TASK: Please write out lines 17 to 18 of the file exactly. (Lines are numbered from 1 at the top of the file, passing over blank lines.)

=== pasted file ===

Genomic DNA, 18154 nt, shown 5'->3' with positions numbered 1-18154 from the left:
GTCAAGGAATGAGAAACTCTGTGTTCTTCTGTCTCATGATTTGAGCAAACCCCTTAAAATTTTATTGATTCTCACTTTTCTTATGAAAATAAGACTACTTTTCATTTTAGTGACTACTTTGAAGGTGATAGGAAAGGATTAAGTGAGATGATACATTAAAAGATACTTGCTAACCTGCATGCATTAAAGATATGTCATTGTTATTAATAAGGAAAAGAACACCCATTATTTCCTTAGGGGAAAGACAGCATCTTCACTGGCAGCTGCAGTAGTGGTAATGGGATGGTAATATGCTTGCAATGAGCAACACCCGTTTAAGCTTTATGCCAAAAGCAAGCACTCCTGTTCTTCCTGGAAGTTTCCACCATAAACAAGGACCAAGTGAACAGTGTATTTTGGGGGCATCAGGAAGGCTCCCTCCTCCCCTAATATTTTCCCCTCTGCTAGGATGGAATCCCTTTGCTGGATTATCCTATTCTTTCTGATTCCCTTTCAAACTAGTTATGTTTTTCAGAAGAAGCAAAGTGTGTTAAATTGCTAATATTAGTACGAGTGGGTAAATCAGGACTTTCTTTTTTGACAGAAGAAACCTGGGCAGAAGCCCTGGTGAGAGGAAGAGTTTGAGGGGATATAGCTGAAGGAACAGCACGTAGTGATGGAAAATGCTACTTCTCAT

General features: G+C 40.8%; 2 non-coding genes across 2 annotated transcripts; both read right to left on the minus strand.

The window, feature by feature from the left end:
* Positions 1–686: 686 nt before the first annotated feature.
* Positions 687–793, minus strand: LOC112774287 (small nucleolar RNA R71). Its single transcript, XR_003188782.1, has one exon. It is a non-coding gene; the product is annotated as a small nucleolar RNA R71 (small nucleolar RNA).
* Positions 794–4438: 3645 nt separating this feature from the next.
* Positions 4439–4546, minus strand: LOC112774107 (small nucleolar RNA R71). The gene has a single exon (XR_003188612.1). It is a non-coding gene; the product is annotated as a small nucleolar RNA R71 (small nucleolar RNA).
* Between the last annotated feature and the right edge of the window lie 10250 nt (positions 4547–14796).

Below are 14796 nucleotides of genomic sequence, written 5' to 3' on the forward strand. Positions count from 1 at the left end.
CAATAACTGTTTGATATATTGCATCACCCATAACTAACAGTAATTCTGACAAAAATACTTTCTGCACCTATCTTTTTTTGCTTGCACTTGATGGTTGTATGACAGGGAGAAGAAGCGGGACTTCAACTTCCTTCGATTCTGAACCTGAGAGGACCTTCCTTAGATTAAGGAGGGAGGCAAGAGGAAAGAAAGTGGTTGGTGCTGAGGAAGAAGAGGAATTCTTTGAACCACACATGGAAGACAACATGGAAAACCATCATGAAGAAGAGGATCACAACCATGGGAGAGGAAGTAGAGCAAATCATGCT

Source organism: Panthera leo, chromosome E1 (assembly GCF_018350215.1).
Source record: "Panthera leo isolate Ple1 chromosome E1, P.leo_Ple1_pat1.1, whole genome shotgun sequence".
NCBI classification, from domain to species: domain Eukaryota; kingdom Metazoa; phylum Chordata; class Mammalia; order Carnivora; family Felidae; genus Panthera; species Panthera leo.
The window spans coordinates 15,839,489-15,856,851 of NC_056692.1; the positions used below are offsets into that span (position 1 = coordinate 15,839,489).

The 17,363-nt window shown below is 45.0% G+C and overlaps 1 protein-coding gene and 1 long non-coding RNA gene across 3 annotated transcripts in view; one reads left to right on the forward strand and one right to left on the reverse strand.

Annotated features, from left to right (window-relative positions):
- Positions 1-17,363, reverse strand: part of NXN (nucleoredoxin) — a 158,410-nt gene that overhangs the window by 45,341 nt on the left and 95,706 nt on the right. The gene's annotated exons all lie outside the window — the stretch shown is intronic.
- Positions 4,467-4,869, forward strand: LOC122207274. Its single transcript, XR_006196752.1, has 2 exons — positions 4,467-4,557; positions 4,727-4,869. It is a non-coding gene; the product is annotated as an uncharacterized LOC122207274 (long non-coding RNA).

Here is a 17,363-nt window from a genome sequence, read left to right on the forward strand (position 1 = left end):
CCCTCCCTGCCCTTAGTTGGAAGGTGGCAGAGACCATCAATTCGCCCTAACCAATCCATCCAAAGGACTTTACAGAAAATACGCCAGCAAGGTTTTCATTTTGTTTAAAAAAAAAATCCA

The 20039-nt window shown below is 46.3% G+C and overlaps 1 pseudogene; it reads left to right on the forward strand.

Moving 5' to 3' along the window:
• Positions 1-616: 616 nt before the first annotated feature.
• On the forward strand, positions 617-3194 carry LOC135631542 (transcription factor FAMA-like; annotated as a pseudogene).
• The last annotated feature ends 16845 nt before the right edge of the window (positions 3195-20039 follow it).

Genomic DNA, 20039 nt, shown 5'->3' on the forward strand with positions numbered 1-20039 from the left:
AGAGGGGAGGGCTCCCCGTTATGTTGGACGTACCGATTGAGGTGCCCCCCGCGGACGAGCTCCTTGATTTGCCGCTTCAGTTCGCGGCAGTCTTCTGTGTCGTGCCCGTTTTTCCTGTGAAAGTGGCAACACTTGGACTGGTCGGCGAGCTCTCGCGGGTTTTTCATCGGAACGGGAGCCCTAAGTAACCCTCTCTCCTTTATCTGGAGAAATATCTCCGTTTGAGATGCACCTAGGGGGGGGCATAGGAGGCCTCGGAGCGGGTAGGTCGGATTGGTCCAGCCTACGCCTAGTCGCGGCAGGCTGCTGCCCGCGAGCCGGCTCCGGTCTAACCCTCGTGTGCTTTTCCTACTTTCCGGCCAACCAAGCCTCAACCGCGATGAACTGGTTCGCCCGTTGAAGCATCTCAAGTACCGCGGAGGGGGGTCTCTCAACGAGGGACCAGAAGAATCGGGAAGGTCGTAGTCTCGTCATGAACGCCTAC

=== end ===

Annotated features, from left to right (window-relative positions):
- Positions 1-17,363, reverse strand: part of NXN (nucleoredoxin) — a 158,410-nt gene that overhangs the window by 45,341 nt on the left and 95,706 nt on the right. The gene's annotated exons all lie outside the window — the stretch shown is intronic.